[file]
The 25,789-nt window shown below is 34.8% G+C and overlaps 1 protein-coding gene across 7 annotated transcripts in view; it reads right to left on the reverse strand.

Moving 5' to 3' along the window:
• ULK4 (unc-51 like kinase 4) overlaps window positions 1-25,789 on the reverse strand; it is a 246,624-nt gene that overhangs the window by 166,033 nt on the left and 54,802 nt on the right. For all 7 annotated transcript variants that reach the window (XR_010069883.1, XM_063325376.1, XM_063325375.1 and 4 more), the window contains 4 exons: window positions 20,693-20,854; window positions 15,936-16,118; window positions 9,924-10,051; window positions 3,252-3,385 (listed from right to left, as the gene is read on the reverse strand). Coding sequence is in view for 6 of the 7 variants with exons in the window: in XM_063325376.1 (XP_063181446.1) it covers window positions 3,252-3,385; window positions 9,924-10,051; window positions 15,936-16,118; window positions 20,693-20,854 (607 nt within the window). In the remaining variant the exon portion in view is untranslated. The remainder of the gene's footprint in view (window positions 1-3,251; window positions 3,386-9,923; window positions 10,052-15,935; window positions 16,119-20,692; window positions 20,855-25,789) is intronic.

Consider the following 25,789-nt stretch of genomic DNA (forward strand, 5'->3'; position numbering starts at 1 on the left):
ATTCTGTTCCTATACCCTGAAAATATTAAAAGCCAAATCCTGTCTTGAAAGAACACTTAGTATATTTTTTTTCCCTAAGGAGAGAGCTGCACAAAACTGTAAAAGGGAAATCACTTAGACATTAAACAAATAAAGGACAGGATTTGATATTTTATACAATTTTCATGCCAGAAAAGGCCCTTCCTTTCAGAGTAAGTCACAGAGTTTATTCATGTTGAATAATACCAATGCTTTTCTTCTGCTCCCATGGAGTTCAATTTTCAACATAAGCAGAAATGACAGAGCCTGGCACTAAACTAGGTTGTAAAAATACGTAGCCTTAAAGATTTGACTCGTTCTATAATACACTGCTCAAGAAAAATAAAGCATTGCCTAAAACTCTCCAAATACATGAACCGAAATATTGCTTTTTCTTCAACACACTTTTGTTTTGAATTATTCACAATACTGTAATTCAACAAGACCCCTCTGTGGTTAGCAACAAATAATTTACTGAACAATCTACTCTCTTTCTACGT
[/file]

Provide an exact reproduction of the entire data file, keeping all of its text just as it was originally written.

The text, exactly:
The 25,789-nt window shown below is 34.8% G+C and overlaps 1 protein-coding gene across 7 annotated transcripts in view; it reads right to left on the reverse strand.

Moving 5' to 3' along the window:
• ULK4 (unc-51 like kinase 4) overlaps window positions 1-25,789 on the reverse strand; it is a 246,624-nt gene that overhangs the window by 166,033 nt on the left and 54,802 nt on the right. For all 7 annotated transcript variants that reach the window (XR_010069883.1, XM_063325376.1, XM_063325375.1 and 4 more), the window contains 4 exons: window positions 20,693-20,854; window positions 15,936-16,118; window positions 9,924-10,051; window positions 3,252-3,385 (listed from right to left, as the gene is read on the reverse strand). Coding sequence is in view for 6 of the 7 variants with exons in the window: in XM_063325376.1 (XP_063181446.1) it covers window positions 3,252-3,385; window positions 9,924-10,051; window positions 15,936-16,118; window positions 20,693-20,854 (607 nt within the window). In the remaining variant the exon portion in view is untranslated. The remainder of the gene's footprint in view (window positions 1-3,251; window positions 3,386-9,923; window positions 10,052-15,935; window positions 16,119-20,692; window positions 20,855-25,789) is intronic.

Consider the following 25,789-nt stretch of genomic DNA (forward strand, 5'->3'; position numbering starts at 1 on the left):
ATTCTGTTCCTATACCCTGAAAATATTAAAAGCCAAATCCTGTCTTGAAAGAACACTTAGTATATTTTTTTTCCCTAAGGAGAGAGCTGCACAAAACTGTAAAAGGGAAATCACTTAGACATTAAACAAATAAAGGACAGGATTTGATATTTTATACAATTTTCATGCCAGAAAAGGCCCTTCCTTTCAGAGTAAGTCACAGAGTTTATTCATGTTGAATAATACCAATGCTTTTCTTCTGCTCCCATGGAGTTCAATTTTCAACATAAGCAGAAATGACAGAGCCTGGCACTAAACTAGGTTGTAAAAATACGTAGCCTTAAAGATTTGACTCGTTCTATAATACACTGCTCAAGAAAAATAAAGCATTGCCTAAAACTCTCCAAATACATGAACCGAAATATTGCTTTTTCTTCAACACACTTTTGTTTTGAATTATTCACAATACTGTAATTCAACAAGACCCCTCTGTGGTTAGCAACAAATAATTTACTGAACAATCTACTCTCTTTCTACGT